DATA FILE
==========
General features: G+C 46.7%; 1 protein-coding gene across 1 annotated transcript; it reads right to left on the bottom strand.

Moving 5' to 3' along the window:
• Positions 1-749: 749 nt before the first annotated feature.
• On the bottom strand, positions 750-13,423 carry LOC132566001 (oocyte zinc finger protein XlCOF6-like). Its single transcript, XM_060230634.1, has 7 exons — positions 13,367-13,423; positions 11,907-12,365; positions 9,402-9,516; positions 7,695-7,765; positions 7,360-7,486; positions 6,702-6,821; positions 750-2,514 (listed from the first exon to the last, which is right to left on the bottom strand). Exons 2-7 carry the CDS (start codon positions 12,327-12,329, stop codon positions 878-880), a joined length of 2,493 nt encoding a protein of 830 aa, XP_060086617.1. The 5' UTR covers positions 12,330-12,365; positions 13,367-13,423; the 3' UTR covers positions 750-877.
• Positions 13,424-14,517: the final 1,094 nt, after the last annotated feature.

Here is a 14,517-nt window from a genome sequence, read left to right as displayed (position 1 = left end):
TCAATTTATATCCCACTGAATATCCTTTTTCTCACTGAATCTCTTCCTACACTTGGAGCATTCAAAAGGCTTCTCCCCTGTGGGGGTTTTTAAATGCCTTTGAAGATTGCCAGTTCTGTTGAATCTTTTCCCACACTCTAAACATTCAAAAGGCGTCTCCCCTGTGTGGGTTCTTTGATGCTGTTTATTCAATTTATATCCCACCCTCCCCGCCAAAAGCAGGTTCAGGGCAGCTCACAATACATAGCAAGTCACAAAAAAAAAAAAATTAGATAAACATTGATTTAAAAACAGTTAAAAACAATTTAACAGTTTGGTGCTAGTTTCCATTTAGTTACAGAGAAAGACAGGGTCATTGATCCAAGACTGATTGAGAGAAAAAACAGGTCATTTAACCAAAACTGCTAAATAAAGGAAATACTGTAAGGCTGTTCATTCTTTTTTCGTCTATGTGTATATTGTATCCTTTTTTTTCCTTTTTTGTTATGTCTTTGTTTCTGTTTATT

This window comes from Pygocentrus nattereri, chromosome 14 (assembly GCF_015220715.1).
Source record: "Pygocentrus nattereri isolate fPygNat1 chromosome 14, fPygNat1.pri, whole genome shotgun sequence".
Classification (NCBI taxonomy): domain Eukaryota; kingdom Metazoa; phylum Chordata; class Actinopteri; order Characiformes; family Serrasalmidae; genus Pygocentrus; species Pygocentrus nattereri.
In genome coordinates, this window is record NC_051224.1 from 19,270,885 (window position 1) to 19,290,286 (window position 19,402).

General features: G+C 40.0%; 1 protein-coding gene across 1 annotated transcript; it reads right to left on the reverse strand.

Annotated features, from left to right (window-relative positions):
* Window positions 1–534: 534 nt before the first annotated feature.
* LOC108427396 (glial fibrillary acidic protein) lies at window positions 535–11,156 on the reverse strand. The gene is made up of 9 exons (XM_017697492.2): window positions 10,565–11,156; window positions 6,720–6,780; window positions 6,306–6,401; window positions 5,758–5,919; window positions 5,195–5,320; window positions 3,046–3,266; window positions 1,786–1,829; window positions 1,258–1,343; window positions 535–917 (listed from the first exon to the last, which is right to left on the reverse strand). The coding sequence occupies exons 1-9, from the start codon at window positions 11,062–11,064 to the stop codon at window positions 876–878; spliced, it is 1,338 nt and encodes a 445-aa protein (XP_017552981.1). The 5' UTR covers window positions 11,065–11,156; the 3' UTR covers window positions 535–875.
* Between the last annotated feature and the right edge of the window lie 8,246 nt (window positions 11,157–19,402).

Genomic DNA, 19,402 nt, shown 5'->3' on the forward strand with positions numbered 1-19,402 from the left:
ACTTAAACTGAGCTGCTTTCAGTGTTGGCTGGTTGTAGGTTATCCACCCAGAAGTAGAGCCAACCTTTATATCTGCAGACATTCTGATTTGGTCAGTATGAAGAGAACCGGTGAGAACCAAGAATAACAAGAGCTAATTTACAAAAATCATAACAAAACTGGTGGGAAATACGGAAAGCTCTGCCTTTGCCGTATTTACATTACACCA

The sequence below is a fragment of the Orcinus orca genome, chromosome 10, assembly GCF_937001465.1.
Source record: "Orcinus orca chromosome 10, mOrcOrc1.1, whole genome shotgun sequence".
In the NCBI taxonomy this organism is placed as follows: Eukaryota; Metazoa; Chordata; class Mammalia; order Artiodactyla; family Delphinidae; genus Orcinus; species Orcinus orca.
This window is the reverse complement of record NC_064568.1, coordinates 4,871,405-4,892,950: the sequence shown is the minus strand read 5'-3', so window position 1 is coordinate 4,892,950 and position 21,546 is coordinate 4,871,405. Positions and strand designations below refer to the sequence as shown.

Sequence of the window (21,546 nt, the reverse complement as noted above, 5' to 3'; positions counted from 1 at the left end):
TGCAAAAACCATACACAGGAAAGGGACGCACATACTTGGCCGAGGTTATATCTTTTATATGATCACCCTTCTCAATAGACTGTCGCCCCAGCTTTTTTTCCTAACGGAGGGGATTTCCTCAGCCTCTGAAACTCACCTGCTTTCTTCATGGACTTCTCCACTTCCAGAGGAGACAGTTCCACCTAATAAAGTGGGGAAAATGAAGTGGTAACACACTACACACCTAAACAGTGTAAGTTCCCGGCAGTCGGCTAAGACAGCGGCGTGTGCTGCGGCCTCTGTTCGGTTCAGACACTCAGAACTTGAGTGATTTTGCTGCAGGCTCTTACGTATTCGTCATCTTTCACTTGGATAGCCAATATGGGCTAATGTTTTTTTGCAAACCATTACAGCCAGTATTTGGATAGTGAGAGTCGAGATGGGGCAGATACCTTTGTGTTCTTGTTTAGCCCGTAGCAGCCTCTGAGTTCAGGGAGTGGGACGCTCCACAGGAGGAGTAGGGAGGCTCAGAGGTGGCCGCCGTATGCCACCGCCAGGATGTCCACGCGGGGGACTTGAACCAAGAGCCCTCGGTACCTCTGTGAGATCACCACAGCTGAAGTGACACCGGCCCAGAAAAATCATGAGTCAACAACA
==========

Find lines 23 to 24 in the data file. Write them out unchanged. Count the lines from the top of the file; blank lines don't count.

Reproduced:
Sequence of the window (21,546 nt, the reverse complement as noted above, 5' to 3'; positions counted from 1 at the left end):
TGCAAAAACCATACACAGGAAAGGGACGCACATACTTGGCCGAGGTTATATCTTTTATATGATCACCCTTCTCAATAGACTGTCGCCCCAGCTTTTTTTCCTAACGGAGGGGATTTCCTCAGCCTCTGAAACTCACCTGCTTTCTTCATGGACTTCTCCACTTCCAGAGGAGACAGTTCCACCTAATAAAGTGGGGAAAATGAAGTGGTAACACACTACACACCTAAACAGTGTAAGTTCCCGGCAGTCGGCTAAGACAGCGGCGTGTGCTGCGGCCTCTGTTCGGTTCAGACACTCAGAACTTGAGTGATTTTGCTGCAGGCTCTTACGTATTCGTCATCTTTCACTTGGATAGCCAATATGGGCTAATGTTTTTTTGCAAACCATTACAGCCAGTATTTGGATAGTGAGAGTCGAGATGGGGCAGATACCTTTGTGTTCTTGTTTAGCCCGTAGCAGCCTCTGAGTTCAGGGAGTGGGACGCTCCACAGGAGGAGTAGGGAGGCTCAGAGGTGGCCGCCGTATGCCACCGCCAGGATGTCCACGCGGGGGACTTGAACCAAGAGCCCTCGGTACCTCTGTGAGATCACCACAGCTGAAGTGACACCGGCCCAGAAAAATCATGAGTCAACAACA